Books and Movies Reviews

Catcher in the Rye Vs Huckleberry Finn

J. D. Salinger's Catcher in the Rye Compared to Mark Twain's Huckleberry Finn
All famous American authors have written novels using a variety of characters, plots, and settings to illustrate important themes.Throughout literary history many of the same themes have been stressed in different novels.In J. D. Salinger's The Catcher in the Rye and Mark Twain's The Adventures of Huckleberry Finn, each author writes about the common theme of coming of age.The two novels were written more than half a century apart about two boys who seem like complete opposites, yet they bear striking resemblances to each other.Each author wrote his book depicting settings from his own past and based the plots on personal experiences.While the two novels are in different times and places, they have remarkably similar characters, plots, and themes.
To completely understand the two novels, it is necessary to know about each author's background and how he got the ideas to write them.J. D. Salinger was born on January 1, 1919 in New York City.His father was a Jewish importer, his mother a Scott-Irish housewife, and he had one older sister.His parents were divorced in September 1947 before he began his career as an author.He grew up in Manhattan and attended public school until he was enrolled in Valley Forge Military Academy, where he had trouble adjusting.Later he attended New York University, Ursinus College, and Columbia University.Before he became a writer he worked as an entertainer on a Swedish cruise ship in the Caribbean and had a four-year military career as a staff sergeant in World War II ("Salinger" CA 332-334).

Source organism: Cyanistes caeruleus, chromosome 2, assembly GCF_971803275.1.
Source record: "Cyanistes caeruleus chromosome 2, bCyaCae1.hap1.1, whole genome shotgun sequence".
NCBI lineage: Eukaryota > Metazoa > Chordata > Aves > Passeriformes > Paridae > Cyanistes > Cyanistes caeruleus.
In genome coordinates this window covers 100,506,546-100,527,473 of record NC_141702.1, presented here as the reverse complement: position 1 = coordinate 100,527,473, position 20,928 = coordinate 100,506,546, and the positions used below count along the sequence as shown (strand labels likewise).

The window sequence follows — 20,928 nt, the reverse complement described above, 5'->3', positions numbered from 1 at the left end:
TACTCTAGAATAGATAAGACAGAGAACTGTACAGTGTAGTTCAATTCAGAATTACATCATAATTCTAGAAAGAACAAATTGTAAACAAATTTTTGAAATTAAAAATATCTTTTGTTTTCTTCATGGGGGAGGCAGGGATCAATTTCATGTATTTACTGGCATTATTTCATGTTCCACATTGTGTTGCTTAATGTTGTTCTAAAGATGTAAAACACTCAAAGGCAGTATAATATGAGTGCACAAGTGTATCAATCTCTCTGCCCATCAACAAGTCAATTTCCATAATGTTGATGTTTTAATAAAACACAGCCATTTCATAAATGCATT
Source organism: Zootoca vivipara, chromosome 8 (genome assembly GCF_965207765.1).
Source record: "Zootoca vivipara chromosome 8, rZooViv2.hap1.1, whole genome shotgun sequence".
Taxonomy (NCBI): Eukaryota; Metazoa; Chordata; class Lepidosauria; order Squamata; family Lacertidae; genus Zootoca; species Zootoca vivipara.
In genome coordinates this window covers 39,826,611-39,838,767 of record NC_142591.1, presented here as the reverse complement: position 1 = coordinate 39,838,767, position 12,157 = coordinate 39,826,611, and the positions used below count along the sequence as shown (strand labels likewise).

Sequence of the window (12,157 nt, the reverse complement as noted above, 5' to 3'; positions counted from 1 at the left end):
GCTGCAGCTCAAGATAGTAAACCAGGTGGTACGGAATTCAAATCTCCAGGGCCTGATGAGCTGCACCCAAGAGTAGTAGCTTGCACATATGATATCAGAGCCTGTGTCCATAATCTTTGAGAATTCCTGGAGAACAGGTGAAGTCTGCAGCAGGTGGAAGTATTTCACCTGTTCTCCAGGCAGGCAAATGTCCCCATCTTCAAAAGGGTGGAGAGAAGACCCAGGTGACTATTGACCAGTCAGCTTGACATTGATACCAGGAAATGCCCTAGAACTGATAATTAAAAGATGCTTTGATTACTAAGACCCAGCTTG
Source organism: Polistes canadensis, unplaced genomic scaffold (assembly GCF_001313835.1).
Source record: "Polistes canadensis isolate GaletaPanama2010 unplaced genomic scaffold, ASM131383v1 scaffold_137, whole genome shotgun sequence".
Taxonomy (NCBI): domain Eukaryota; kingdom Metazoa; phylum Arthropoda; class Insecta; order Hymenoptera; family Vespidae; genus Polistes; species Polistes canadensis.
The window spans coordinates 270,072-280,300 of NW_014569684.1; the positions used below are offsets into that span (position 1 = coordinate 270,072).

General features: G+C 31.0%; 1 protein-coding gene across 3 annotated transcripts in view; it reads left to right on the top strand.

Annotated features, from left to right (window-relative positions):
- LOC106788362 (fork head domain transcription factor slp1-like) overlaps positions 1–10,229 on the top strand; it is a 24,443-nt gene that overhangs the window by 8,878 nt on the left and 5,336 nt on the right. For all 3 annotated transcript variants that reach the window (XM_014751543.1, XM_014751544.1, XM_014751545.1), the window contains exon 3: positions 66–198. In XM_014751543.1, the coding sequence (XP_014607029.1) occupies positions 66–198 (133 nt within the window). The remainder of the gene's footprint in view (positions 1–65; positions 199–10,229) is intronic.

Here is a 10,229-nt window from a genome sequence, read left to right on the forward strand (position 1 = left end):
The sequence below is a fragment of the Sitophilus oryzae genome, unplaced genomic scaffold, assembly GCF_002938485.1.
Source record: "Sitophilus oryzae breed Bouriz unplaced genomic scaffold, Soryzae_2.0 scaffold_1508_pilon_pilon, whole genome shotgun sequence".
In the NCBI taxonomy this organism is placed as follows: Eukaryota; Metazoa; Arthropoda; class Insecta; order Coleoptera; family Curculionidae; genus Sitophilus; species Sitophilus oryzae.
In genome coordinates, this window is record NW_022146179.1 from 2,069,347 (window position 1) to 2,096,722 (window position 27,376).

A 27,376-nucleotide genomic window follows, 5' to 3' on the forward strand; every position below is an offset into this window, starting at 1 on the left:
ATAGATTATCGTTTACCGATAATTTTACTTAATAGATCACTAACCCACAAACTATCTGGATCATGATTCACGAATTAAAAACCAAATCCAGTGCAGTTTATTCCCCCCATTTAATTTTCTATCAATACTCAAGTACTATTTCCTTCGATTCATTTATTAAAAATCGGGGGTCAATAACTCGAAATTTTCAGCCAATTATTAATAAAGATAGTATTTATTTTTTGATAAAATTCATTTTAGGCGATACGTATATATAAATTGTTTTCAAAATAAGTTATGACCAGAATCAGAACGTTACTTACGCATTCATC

Salinger began writing popularly in the late 1940's and 50's in the Post-Modernist period.Authors of this period showed despair, paranoia, and irrational violence due to threatening implications of the world after WWII.In this era, Salinger wrote his most creative …